A Treasure Trove of Vintage Vogues | At Home with Penny Calder
The first thing we noticed about your expansive collection is that it largely consists of British Vogue editions - what captivates you the most about UK version of Vogue, in particular?
Just a tiny section of Penny's enormous British Vogue collection.
The archive consists of every issue of British Vogue from 1950 onwards (and a few pre 1950), plus the Seventies, Eighties and Nineties issues of Harpers & Queen and Tatler magazine.
It was about 8 years ago that I started actually building the archive seriously and it was completed in November last year, with the final issue - May 1966.
A baby-faced Christy Turlington graces the October 1986 cover of British Vogue. Get her look with our vintage Balenciaga Earrings here, or for a statement drop-style like the in-mag editorial to the right, try these stunners, by 1980s Christian Lacroix. Both sourced from Paris. Pictured to the far right, a full Chanel look.
The first of my choices is not an editorial feature but the cover of British Vogue November 1965 – which features my favourite model of the Sixties Jean Shrimpton and my favourite jewellery designer Andrew Grima - one of a handful of British designers who revolutionised jewellery in the 1960’s. He didn’t learn his trade at art school and didn’t work at the bench, he considered that being a pure designer was an advantage as his ideas were never confined by technical ability, only by imagination.
A favourite cover of Penny's, featuring a young Jean Shrimpton donning a cocktail ring to end all cocktail rings, by Andrew Grima
On my most recent visit to London in November 2019, I visited Francesca and her mother Jojo and was lucky enough to see the Grima collections – pieces that literally took my breath away, that I was able to try on, that I recognised from the pages of Vogue...it was such a privilege and an afternoon I will never forget.
The necklace was shot by Willie Christie, a leading fashion photographer, on Cromer Sands in Norfolk which was the location that stood in for beaches all over the world! (More about WIllie later!)
A stunning vintage Chanel campaign we uncovered whilst perusing Penny's collection
Which issue in the collection is the most precious to you?
The British Vogue Peace and Reconciliation Issue, October 1945 (pictured above).
The art director James de Holden-Stone came up with this moving image of a blue sky, clear of the military aircraft that symbolised war.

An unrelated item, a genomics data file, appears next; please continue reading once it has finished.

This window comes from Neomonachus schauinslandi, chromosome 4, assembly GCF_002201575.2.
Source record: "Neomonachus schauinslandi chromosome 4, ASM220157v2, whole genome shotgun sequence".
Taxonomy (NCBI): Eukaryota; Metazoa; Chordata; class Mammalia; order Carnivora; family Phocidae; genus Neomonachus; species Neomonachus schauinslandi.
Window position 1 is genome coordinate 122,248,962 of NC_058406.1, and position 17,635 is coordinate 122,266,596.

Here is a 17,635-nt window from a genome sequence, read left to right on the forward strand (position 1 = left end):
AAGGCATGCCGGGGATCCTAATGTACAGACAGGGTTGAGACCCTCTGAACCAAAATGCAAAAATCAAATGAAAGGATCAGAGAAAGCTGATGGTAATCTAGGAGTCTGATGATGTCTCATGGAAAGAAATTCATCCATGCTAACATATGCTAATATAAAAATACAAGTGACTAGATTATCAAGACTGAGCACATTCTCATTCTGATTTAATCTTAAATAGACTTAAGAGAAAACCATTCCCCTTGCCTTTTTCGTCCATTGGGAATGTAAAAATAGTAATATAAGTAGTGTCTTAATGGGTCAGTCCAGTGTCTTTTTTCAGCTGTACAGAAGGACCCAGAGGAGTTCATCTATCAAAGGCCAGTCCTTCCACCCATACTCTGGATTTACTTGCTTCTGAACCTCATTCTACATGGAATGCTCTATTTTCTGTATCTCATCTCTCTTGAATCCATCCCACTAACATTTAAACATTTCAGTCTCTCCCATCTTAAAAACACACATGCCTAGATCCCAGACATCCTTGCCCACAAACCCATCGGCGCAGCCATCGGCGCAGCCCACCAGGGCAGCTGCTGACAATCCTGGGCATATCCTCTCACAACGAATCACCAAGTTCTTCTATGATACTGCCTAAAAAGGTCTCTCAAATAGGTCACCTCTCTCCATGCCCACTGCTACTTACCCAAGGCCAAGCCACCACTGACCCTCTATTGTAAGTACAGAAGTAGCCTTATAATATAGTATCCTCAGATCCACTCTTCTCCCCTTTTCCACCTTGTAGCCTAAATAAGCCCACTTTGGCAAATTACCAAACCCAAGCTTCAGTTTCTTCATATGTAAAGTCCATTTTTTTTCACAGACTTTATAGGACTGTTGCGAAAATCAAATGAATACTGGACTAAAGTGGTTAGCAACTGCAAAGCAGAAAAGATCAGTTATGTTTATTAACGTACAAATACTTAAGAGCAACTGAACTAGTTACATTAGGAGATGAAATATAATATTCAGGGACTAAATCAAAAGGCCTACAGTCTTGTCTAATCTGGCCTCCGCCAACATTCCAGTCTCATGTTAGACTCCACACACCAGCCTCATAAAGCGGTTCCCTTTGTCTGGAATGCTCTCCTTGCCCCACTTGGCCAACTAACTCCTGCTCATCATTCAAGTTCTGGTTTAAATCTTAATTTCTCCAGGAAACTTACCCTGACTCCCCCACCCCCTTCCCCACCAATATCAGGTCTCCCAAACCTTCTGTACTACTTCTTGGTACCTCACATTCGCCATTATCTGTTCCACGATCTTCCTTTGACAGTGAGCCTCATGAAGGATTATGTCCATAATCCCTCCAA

This is of course “ The Green Jelly Cover “ February 1977 (pictured above).
We struck up an Insta friendship and met for the first time in London in early 2015. Since then we’ve become very real friends and our catch ups at Maison Assouline in Piccadilly are an absolute highlight of every trip to London. I can even boast of having my photo taken by a Vogue photographer now!
The infamous November 1988 American Vogue issue, Anna Wintour's debut cover - at the time it caused quite the scandal for being so 'casual', with Israeli model Michaela Bercu wearing denim jeans and a cropoed, embellished jacket by Christian Lacroix. Inside featured an editorial on the inimitable couture designer, one of our favourites from the 80s. Click to shop our Romeo earrings by Lacroix, here.
Encens, Penny's favourite magazine of the modern era.
Seeing themes in design develop throughout the issues over the years, if you had to pick your three favourite couture designers - those who you feel have truly held their own as time has passed - who would you pick and why?
At Dior and his own label - Gianfranco epitomises couture for me. Elegant, structured, fabulous materials and an unerring sense of real style not fantasy.
“Less is More” “Less is Muir” - Minimalist, refined, understated, she called herself a dressmaker not a designer, and considered that fashion was not art but industry and, as such, had an important contribution to make to the country.
My go to label since they were established in 2006 – timeless designs, exceptional fabrics, monochrome themes. I am genuinely able to wear a ten year old piece with one from this season, the quality will still be there in the older piece. Visiting the store in London is like going into my wardrobe only, but 1000 times bigger, of course.
Nothing surprises me there (which for me is good) – the pieces reflect just what I’m looking for - a black cashmere jumper or a white shirt that others will say looks just like the other 20 of each I have, except of course I know it doesn’t!
And, for those who are as fiendish as us when it comes to vintage jewels (and we assume you might be, if you are reading this), Penny has just started a secondary instagram page, @manchettechic, which is completely dedicated to vintage cuff bracelets - Could you get any more niche? We think not! And for that, we thank you, Penny!
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